4. Students will still be able to socialize through co-curricular activities.
Activities like athletic workouts, drama rehearsals, and club meetings are still allowed on campus under the current State of Oregon guidelines. To view the current athletic calendar for both Mid High and High School, click here. To participate in these workouts, a student must complete the Athletic Participation Form, have a current physical on file, and submit a Concussion Form. Participation in these activities is free.
All visitors to campus will have their temperature taken and must wear face coverings at all times.
5. Perhaps more than ever, our staff is dedicated to the success and growth of our students.
Our faculty and staff will miss seeing students in person every day; we really wanted to be on campus, too! Luckily, our small size and extensive preparation will allow us to return to in-person protocol as soon as it’s allowed. We ask that students and their families offer our teachers patience in the coming weeks, as this is an adjustment for them, as well.
Whenever possible, we are trying to get both students and staff on campus. We are currently finalizing plans to provide in-person study halls during Cav Club time blocks. Students would be able to come to school and work on their own devices under teacher supervision.
Our development team is planning a handful of special, socially-distanced events, spirit days, and surprises to keep our community feeling connected and engaged. If you have any questions or concerns, please don’t hesitate to contact us directly.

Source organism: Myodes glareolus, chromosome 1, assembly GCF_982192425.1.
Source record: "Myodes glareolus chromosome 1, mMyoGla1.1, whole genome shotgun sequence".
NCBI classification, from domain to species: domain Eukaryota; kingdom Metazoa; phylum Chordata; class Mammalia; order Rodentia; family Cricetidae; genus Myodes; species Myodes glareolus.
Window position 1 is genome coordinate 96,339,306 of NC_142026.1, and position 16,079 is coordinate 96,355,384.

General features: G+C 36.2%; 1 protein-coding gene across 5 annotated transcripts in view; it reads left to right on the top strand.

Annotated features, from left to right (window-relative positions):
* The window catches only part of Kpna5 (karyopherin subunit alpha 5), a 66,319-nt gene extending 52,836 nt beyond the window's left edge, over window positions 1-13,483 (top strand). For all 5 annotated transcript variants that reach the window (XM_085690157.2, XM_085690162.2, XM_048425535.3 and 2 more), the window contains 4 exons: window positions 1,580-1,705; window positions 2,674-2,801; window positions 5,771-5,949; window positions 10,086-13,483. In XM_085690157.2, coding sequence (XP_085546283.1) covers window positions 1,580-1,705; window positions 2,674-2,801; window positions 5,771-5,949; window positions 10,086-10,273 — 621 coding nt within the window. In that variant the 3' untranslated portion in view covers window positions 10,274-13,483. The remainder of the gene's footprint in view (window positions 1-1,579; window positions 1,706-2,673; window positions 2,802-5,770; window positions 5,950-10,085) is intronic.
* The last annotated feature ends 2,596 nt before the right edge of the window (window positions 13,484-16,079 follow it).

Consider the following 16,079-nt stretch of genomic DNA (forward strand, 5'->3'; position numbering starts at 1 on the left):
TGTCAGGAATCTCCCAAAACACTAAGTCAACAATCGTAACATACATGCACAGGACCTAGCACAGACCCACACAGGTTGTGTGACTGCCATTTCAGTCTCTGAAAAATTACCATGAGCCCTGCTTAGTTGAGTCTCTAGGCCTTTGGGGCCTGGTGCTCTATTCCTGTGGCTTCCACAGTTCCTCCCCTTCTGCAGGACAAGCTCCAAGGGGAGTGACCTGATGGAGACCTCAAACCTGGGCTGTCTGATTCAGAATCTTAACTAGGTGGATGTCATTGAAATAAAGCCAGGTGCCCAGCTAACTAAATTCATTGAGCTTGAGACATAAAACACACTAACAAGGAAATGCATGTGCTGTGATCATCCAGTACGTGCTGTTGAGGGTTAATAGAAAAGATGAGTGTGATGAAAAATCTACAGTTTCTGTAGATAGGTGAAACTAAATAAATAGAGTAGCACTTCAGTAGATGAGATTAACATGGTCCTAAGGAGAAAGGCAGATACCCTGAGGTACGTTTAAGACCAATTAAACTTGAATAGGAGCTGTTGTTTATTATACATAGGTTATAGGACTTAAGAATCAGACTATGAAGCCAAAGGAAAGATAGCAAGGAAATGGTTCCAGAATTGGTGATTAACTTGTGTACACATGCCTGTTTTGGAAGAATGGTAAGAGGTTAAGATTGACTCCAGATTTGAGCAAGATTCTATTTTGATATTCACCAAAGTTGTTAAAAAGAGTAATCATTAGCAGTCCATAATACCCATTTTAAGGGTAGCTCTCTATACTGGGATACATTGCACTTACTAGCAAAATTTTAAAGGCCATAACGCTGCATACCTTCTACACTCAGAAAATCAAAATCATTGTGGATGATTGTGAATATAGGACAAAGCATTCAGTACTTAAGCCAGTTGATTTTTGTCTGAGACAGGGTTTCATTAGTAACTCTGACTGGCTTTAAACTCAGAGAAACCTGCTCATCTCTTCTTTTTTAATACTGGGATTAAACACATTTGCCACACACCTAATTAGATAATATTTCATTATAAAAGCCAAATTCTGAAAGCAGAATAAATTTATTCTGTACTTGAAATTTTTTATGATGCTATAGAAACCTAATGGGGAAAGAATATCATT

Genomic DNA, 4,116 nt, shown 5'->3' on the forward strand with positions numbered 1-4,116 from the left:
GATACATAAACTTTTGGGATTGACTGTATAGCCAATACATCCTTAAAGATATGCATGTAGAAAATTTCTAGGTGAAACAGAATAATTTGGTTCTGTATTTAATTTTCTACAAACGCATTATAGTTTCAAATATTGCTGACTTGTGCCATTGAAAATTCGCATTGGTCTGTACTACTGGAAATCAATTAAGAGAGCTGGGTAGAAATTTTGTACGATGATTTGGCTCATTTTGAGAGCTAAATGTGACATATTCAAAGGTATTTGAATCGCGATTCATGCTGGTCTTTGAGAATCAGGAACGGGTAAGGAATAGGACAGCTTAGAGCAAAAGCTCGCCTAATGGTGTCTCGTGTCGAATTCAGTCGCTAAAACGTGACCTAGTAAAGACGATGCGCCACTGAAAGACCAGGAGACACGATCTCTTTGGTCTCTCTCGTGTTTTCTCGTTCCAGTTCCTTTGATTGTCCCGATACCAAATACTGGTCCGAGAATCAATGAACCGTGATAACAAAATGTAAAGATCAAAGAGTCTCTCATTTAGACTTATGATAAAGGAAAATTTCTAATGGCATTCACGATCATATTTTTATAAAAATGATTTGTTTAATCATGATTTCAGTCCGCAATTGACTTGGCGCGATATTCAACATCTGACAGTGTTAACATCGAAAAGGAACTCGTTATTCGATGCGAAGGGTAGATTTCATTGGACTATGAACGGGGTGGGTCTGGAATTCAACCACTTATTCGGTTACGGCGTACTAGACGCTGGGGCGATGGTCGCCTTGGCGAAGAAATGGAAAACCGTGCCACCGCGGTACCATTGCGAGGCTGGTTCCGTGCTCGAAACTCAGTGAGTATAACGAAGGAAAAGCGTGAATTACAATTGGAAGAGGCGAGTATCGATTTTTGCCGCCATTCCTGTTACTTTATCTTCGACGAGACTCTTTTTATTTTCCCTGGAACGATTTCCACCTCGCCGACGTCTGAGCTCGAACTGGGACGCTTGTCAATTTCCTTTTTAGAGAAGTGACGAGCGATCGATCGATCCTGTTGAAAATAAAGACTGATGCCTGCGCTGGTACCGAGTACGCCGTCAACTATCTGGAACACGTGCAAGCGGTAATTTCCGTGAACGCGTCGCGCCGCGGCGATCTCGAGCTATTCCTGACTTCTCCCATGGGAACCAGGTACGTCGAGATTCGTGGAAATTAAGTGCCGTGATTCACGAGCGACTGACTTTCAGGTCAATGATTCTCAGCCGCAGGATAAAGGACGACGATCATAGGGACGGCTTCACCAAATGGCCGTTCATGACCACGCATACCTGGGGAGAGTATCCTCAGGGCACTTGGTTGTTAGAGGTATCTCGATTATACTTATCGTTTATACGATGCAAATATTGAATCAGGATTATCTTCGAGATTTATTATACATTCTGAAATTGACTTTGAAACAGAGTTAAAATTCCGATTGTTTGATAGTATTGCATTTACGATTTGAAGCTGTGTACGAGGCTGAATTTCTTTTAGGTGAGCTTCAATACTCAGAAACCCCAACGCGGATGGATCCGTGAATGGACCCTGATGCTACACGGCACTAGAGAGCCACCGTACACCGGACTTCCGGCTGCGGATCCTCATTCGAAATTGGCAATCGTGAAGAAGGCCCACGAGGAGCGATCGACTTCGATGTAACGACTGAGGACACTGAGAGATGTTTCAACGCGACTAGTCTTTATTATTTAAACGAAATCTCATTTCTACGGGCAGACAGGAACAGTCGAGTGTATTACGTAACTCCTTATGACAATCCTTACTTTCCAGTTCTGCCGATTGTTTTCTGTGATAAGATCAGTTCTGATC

During Mrs. Bashaw's Leadership Class final via Zoom last week they received big news! Laurie Shaw Casarez, the Youth Development and Prevention Coordinator with the City of Salem was a surprise guest and announced that the Leadership team, along with the entire Blanchet student body and Blanchet community, won the 1000 Soles Shoe Battle for the third consecutive year.
One Thousand Soles is a teen-championed community shoe drive for children and teens in-need. Coordinated by the City of Salem, collections and awareness campaigns occur year-round. Teams collect and donate new and clean, gently-used shoes along with new socks and new laces to win the 2020 Shoe Battle of the Schools.
This year Blanchet had help from great schools and businesses who we would have not been able to achieve our goal without their help. They include:
- Blanchet Catholic School
- Abiqua Academy
- Geppetto's Italian Restaurant
- Holy Family Academy
- Queen of Peace Parish and School
- Les Schwab, Lancaster Drive
- McNary Golf Club
- Northwest Rehabilitation Associates
- RE Building (Both)
- Regis Catholic High School
- Sacred Heart Parish and School
- St Edwards Parish
- St James Parish and School
- St Joseph Parish and School
- St Mary's Catholic School
- St Vincent Parish and School
- Salem Academy High School
- Swegle Elementary
Blanchet and the Leadership team will be receiving a special plaque from the City of Salem in appreciation of their efforts over the last three years! Thank you to Mrs. Bashaw and her Leadership class and the entire Blanchet community for supporting this great event to help out kids who need shoes! By courage and faith!